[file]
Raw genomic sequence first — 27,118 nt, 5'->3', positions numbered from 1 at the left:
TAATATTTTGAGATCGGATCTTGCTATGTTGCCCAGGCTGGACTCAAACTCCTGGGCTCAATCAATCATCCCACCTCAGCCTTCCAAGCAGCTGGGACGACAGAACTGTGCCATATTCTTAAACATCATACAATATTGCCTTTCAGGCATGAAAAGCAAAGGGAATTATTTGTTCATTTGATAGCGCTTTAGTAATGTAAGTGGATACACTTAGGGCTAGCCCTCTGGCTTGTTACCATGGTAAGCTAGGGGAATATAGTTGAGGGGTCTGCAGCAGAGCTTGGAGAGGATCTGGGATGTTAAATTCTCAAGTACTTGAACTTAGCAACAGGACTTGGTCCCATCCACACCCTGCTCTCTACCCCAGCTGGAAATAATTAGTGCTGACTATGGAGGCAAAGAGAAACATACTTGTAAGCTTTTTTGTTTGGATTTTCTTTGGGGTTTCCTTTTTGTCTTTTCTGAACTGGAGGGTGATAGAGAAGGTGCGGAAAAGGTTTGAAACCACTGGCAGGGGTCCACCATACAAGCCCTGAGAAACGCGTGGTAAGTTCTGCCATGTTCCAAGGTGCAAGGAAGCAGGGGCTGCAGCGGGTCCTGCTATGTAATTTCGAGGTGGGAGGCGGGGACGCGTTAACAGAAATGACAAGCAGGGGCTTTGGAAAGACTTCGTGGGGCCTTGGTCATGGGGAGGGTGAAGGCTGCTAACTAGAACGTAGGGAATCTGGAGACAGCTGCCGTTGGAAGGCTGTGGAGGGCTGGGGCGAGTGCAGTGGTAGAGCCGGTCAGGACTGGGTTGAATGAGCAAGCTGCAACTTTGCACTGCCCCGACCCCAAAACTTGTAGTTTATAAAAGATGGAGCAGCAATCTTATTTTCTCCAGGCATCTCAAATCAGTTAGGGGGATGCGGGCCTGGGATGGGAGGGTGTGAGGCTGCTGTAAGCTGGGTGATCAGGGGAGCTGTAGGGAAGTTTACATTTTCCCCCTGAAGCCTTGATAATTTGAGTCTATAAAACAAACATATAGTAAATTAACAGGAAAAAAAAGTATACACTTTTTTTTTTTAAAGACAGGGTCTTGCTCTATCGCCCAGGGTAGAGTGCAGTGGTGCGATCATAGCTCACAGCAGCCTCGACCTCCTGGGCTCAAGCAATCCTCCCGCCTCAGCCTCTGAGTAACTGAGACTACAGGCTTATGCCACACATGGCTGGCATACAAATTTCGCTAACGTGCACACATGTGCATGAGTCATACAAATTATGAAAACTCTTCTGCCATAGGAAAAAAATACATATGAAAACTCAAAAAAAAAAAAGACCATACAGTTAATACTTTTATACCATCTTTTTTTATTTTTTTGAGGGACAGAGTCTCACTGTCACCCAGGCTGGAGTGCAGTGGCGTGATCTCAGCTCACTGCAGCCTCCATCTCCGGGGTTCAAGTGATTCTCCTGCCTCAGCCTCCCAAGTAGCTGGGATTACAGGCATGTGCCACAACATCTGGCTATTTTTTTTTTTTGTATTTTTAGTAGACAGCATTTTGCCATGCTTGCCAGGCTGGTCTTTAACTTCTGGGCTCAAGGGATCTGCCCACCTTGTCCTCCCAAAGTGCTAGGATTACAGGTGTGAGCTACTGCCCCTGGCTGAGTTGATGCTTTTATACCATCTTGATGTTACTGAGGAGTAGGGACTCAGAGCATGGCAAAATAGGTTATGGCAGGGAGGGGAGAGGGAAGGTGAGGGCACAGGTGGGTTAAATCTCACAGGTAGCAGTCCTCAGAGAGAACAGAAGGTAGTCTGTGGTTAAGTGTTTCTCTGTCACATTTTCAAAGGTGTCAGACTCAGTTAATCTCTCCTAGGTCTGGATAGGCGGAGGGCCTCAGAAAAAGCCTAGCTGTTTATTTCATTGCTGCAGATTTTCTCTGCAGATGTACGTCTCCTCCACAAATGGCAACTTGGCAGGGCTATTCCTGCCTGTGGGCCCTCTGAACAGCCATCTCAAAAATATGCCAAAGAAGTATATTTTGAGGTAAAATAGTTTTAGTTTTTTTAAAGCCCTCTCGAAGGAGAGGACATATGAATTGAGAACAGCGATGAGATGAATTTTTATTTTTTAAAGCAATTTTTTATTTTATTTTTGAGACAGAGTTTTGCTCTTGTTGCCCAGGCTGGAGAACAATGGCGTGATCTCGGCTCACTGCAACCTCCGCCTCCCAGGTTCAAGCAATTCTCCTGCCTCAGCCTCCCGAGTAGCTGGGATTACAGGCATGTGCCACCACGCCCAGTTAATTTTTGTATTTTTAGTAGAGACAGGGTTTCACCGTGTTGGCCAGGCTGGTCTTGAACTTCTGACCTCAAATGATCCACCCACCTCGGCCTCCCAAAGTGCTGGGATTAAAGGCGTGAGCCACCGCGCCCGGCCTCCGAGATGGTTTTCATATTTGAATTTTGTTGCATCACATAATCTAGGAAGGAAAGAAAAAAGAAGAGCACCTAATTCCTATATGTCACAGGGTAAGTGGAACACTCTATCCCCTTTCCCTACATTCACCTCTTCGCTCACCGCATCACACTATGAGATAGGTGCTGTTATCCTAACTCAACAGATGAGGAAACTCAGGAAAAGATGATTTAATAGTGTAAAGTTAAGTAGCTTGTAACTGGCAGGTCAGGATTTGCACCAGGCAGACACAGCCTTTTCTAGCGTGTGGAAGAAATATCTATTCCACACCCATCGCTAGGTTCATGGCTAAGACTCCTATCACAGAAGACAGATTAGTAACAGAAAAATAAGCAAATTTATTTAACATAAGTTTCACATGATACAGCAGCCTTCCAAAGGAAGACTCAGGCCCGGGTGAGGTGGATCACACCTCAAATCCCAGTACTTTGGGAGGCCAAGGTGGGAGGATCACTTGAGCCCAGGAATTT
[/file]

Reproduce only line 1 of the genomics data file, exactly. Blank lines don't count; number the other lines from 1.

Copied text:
Raw genomic sequence first — 27,118 nt, 5'->3', positions numbered from 1 at the left: